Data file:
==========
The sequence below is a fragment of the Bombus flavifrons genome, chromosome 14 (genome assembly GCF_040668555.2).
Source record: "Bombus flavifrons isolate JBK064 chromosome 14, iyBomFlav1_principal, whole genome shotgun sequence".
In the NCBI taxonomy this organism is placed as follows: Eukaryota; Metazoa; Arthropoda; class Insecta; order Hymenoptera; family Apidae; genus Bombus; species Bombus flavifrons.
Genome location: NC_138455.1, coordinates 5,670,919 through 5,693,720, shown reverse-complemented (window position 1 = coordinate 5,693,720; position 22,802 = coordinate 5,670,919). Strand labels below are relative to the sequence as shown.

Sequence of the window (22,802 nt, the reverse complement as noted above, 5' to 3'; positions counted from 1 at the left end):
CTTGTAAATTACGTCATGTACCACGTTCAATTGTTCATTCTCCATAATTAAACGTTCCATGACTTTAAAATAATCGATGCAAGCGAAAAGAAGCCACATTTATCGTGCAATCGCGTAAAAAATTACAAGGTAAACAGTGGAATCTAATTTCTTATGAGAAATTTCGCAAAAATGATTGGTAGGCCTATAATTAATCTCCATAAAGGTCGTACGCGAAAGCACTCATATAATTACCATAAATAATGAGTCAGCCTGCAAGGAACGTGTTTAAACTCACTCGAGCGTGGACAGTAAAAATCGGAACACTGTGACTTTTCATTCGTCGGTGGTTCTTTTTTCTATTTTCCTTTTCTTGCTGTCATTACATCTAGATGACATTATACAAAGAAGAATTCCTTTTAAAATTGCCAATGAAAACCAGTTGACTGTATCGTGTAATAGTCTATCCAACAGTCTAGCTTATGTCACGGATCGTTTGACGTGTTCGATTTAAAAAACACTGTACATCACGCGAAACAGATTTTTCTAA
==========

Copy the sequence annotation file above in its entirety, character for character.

The sequence below is a fragment of the Bombus flavifrons genome, chromosome 14 (genome assembly GCF_040668555.2).
Source record: "Bombus flavifrons isolate JBK064 chromosome 14, iyBomFlav1_principal, whole genome shotgun sequence".
In the NCBI taxonomy this organism is placed as follows: Eukaryota; Metazoa; Arthropoda; class Insecta; order Hymenoptera; family Apidae; genus Bombus; species Bombus flavifrons.
Genome location: NC_138455.1, coordinates 5,670,919 through 5,693,720, shown reverse-complemented (window position 1 = coordinate 5,693,720; position 22,802 = coordinate 5,670,919). Strand labels below are relative to the sequence as shown.

Sequence of the window (22,802 nt, the reverse complement as noted above, 5' to 3'; positions counted from 1 at the left end):
CTTGTAAATTACGTCATGTACCACGTTCAATTGTTCATTCTCCATAATTAAACGTTCCATGACTTTAAAATAATCGATGCAAGCGAAAAGAAGCCACATTTATCGTGCAATCGCGTAAAAAATTACAAGGTAAACAGTGGAATCTAATTTCTTATGAGAAATTTCGCAAAAATGATTGGTAGGCCTATAATTAATCTCCATAAAGGTCGTACGCGAAAGCACTCATATAATTACCATAAATAATGAGTCAGCCTGCAAGGAACGTGTTTAAACTCACTCGAGCGTGGACAGTAAAAATCGGAACACTGTGACTTTTCATTCGTCGGTGGTTCTTTTTTCTATTTTCCTTTTCTTGCTGTCATTACATCTAGATGACATTATACAAAGAAGAATTCCTTTTAAAATTGCCAATGAAAACCAGTTGACTGTATCGTGTAATAGTCTATCCAACAGTCTAGCTTATGTCACGGATCGTTTGACGTGTTCGATTTAAAAAACACTGTACATCACGCGAAACAGATTTTTCTAA